Losing My Identity with The People of Rio

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“Gracias!”

Huh… obrigada?

People of Rio tend to use common Spanish words with me when completing simple transactions, even though I show no sign of not understanding them. I’m far from being proficient in Portuguese but I don’t have any problem with numbers, buying stuff, asking for directions, etc.

“Why are you saying ‘muchas gracias’?” I asked once.

“Well, because you’re from Chile.”

Am I? I had no idea! Let me call my parents, I have to tell them the news because presumably, they’re also Chilean and they don’t even know it!

Note that I wasn’t wearing a I-love-Chile t-shirt and that I’ve also been mistaken for Argentinian, Uruguayan and Paraguayan.

So I’m from Chile, and this is just fine because guess what, Feng happens to be Japanese. Feng has been Japanese for a long time—I remember kids shouting “sayonara!” in Bolivia in 2002 and I found it puzzling back then. I get it, he looks Asian, but are all Asians Japanese? And why this need to greet a random Asian person in the street?

Feng didn’t seem offended. “Give it a few years. When Chinese start to travel, we’ll take over the world.”

He was right. He was “ni-hao-ed” several times in the past few years. People are starting to learn Mandarin. But in Brazil, it’s always sayonara or konichiwa, which leads to this awkward moment when a Chinese kid who grew up under Mao can’t possibly say something in Japanese because one, he doesn’t speak this language, two, that’s kind of like betraying motherland. After all, Feng spent his childhood chasing imaginary Japanese soldiers.

Maybe I’m being unfair to Cariocas. There’s a large Japanese population in São Paulo, so it may be easy to assume that Feng is Japanese. And I do speak Portuguese with a Spanish accent.

I can’t help it. Until my adventures in Portuguese, I had always thought that either you knew a language, either you didn’t. Of course, there are various levels of proficiency but if you use the right word or expression, locals generally understand you. I know Westerners who claim they just can’t pronounce anything in Mandarin and I always thought it was bullshit. I mean, it does take practice but Mandarin isn’t that cryptic or tongue-torturing once you understand how it works.

Well, now I know how they feel.

“A que horas fecha?”

“Não entende.”

(Yes, Cariocas are straightforward. If they can’t understand what you’re saying, they just say it.)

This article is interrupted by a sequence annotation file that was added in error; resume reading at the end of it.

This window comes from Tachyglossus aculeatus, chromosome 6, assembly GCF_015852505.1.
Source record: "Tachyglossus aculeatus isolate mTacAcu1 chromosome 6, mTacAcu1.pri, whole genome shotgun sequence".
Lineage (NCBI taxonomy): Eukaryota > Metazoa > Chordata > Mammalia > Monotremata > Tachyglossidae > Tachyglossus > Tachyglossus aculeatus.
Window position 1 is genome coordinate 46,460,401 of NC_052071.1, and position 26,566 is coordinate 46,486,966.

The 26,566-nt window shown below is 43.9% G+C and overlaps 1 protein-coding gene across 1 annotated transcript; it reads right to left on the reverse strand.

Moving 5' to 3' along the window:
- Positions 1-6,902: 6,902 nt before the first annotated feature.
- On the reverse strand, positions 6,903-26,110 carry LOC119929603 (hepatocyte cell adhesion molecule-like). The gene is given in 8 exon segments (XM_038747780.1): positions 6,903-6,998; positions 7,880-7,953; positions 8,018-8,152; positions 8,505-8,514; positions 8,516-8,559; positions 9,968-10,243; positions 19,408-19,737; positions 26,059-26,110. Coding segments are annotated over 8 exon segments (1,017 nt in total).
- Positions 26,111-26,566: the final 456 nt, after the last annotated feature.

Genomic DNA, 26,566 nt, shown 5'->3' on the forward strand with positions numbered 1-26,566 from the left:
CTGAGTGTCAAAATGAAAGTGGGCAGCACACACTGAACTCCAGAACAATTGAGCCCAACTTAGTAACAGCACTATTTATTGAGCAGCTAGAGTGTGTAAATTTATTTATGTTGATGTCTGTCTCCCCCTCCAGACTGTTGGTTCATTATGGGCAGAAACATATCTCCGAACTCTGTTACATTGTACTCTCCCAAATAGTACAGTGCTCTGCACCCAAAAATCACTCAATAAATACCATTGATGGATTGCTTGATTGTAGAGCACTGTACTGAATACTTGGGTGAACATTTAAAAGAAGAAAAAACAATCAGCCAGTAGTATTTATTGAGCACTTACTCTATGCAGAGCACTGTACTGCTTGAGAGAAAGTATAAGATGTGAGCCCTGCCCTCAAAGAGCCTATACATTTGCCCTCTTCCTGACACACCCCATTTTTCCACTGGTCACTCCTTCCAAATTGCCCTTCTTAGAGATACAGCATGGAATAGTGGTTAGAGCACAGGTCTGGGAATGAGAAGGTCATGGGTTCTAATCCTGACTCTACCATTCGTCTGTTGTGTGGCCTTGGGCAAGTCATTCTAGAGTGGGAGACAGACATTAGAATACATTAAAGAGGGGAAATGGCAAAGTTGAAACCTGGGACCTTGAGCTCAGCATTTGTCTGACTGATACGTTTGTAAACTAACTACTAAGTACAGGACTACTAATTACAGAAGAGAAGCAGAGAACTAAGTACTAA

“A que horas fecha?” I repeat because I can’t think of any other way to ask what time the supermarket closes, adding hand gestures that may or may not make things clearer.

“Ah! ‘A que horas fecha!’”

“THAT’S WHAT i JUST SAID!” I feel like screaming.

But I can’t help it, most of the time, I pronounce words like I would in Spanish, especially when they are very close—llamada/chamada, deixar/dejar, posso/puedo, etc.

I wish I spoke Portuguese better to chat with people like I do in the rest of South America.

Here, I mostly observe and listen.

Carnival accessoiries, Cinelândia

Centro

Praça Quinze Station

Paço Imperial

Centro

Centro

Copacabana

Copacabana

Largo do Machado

Botafogo

Copacabana

Ipanema

Ipanema

Ipanema

Ipanema

Ipanema

Copacabana

Copacabana

Botafogo

Botafogo

Rio de Janeiro Metro

Rio de Janeiro Metro

Centro

Botafogo

Botafogo, Shopping Rio Sul

Copacabana

Botafogo

Botafogo

Estação Cardeal Arcoverde

Estação Cardeal Arcoverde

Estação Cardeal Arcoverde

Copacabana, posto 6

Ipanema, posto 9

Ipanema, posto 10

Ipanema, posto 10

Ipanema, posto 10

Ipanema, posto 10

Ipanema, posto 10

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About Author

French woman in English Canada. World citizen, new mom, traveler, translator, writer and photographer. Looking for comrades to start a new revolution.

6 Comments

    • I wonder too! Hard to say. Without the hijab, I think you’d be American by default, or maybe Eastern European. With it, you’d be associated to a Muslim country but I doubt Indonesia would come to mind!

  1. When I went there everyone spoke Portuguese to me (I only learned a few words on the plane over) and spoke Spanish to my brother who actually lived there and spoke the language haha
    to be fair I felt I had a good grasp of written Portuguese but pronunciation was a b*tch 😉

    • I truly admire your brother for being able to speak Portuguese. It’s a tough language! I’m not surprised you were addressed to in Portuguese, you could very well pass for Brazilian.

      • I know, despite his brain injury and accident he managed to get in touch in Portuguese with one of his friends there as well!
        And while I was there it was the first time I think that I felt like “I was blending in”
        And I loved that everyone was wearing a tiny bikini, no matter their size / shape / age

        • I know, I’ve never seen so many butts in my life 😆 It’s a very body positive culture overall I find.

          Your brother is pretty amazing. I really hope you two can do something together… he deserves it and so do you. He sounds like a great person who happened to be in a bad place at one point but has a great future.

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